Something needs to be done about L.V. Rogers.
There are currently 704 students enrolled at Nelson’s only high school, but the district only receives funding for 633 because many of the students aren’t registered for a full course load — which puts additional pressure on a facility already on the verge of overcrowding.
Recently Principal Tamara Malloff and Vice Principal Brent Cross sat down with Superintendent Christine Perkins and showed her a floor map of their campus that demonstrates how every single room is being utilized at all times and many of the classes are capped at 30 students — with waitlists. The gym is being used at all times of the day, all day long.
Pile on top of that the recent Supreme Court ruling on classroom size and composition, which has mandated that districts return staffing levels to where they were at in 2002. This has created an additional logistical hurdle for administrators, and you have a situation that’s looking increasingly unsustainable — and now they want to introduce Grade 8s to the mix, as part of their long-term facilities plan.
“We have to talk about L.V. Rogers,” secretary-treasurer Kim Morris told parents during an update meeting at Blewett Elementary on Monday evening. This was a sentiment echoed by Perkins, who was attending her first facilities planning meeting since taking the job at the beginning of September.
Perkins told parents the numbers at L.V. Rogers are concerning, especially because they’re not seeing the same course load problem at other schools in the district like Mount Sentinel.
“I know I need to be asking a lot of questions,” she said.
High school configuration part of larger strategy
You can’t really talk about L.V. Rogers without talking about the feeder schools in the area, as SD8 is in the midst of a long-term facilities plan that will see Trafalgar Middle School torn down and replaced with a brand new South Nelson Elementary. Any decision made about the high school will be contingent on that successfully happening.
If everything goes according to plan, the REACH alternate program will remain at Central School alongside an expanded Wildflower. As for elementary schools, Hume and Rosemont will get some additional students, while an expansion is planned for at-capacity Blewett.
Ultimately the district needs to make a compelling business case to the Ministry of Education, proving that their big picture plan is a financially savvy move. The district will also ultimately cover some of the renovation and expansion costs — they’ve been diverting cash into an account for this specific purpose — but nothing can happen without the government’s backing.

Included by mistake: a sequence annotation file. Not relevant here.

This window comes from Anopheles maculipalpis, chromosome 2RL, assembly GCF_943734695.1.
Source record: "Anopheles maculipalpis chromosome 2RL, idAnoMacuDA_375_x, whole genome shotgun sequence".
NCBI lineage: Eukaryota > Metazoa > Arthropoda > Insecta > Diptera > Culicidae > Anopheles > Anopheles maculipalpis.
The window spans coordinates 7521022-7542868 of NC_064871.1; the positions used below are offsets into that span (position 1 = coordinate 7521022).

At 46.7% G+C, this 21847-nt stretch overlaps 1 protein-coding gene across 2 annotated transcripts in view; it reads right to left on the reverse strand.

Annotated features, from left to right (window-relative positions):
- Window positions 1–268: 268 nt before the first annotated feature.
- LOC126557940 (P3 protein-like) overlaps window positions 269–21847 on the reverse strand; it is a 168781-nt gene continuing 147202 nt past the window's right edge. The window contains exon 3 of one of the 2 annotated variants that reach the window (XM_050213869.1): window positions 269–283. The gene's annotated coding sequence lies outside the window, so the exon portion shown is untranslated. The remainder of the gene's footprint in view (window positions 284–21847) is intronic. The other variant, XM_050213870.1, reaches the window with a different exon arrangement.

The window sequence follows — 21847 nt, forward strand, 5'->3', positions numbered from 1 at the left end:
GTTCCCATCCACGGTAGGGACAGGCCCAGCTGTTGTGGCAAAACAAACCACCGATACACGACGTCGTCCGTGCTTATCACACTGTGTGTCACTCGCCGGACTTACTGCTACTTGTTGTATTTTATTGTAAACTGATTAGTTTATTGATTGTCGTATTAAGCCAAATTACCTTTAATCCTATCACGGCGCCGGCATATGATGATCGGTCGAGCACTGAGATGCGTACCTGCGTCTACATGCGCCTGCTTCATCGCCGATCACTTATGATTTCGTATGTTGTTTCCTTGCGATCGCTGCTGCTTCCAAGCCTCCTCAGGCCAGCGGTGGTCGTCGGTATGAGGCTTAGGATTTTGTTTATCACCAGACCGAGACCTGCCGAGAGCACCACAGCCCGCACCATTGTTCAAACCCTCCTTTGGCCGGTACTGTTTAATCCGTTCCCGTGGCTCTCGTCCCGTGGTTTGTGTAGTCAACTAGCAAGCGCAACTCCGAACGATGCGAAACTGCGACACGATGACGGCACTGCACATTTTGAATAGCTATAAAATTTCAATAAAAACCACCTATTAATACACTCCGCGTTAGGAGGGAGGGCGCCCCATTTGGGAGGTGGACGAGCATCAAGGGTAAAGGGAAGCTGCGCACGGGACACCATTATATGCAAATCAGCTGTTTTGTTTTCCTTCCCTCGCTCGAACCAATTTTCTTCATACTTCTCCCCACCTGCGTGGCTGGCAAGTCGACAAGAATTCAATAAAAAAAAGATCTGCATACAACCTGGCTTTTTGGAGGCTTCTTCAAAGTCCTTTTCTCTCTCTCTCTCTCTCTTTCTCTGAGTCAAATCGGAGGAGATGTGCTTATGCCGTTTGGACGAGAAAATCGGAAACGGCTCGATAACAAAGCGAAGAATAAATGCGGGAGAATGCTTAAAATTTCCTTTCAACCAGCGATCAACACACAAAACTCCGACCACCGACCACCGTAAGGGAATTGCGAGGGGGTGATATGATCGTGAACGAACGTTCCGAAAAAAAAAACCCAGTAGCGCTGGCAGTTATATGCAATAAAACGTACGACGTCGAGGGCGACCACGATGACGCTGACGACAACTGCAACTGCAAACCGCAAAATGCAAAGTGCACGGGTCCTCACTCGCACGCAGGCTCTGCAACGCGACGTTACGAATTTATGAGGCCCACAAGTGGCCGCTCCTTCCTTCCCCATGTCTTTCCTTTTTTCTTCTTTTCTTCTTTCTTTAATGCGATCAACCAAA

With all of this in mind, L.V. Rogers has proven to be a bit of a thorn in their side as they look at juggling all their different priorities. This week capital planning officer Damien Crowell toured the district, starting at Salmo Elementary, to assess the buildings and learn more about the district’s plan.
“There’s a new government, so it’s important for new eyes to be on this project,” said Morris.
But while that process is underway, L.V. Rogers teacher Sherry Lynn McGregor feels the high school should be receiving some more immediate attention. She said the numbers discussed during the meeting don’t reflect the reality on the ground.
“We are scrambling to find places to put people,” she said. “And it looks like it’s only going to get worse.”
McGregor was working at the school when Grade 9s were introduced, and she said it was a shock to their system. She can’t imagine a whole extra grade there, and believes the facility can’t handle it. As parent advisory council chair Sheri Walsh pointed out, the lockers and washrooms in the school are already in need of attention.
New curriculum, new spaces
Could some of the space issues become a moot point?
Morris thinks so, especially if the district can successfully embrace the new curriculum’s mandate to move education beyond the walls of the classroom. She believes students should be getting out into the community, perhaps playing music at the Capitol Theatre or doing an apprenticeship with a local employer.
There are still unknown elements to how things will shake out with L.V. Rogers, such as how exactly the Supreme Court ruling will affect their space issues and whether or not they’ll receive the funds they’ve asked for from the Ministry of Education, but she’s confident that they have the flexibility to tweak the district’s strategy if and when they need to.
She doesn’t think the troubles at L.V. Rogers have the potential to derail the larger plan. According to the trustees, they’re doing the best they can with the resources they have. Some of the problems they’re facing have no obvious solution other than more funding from the government, something they can’t count on.
“The money train hasn’t pulled into Nelson yet,” trustee Curtis Bendig told the crowd.
“We just need to be as ready as we can be when it does.”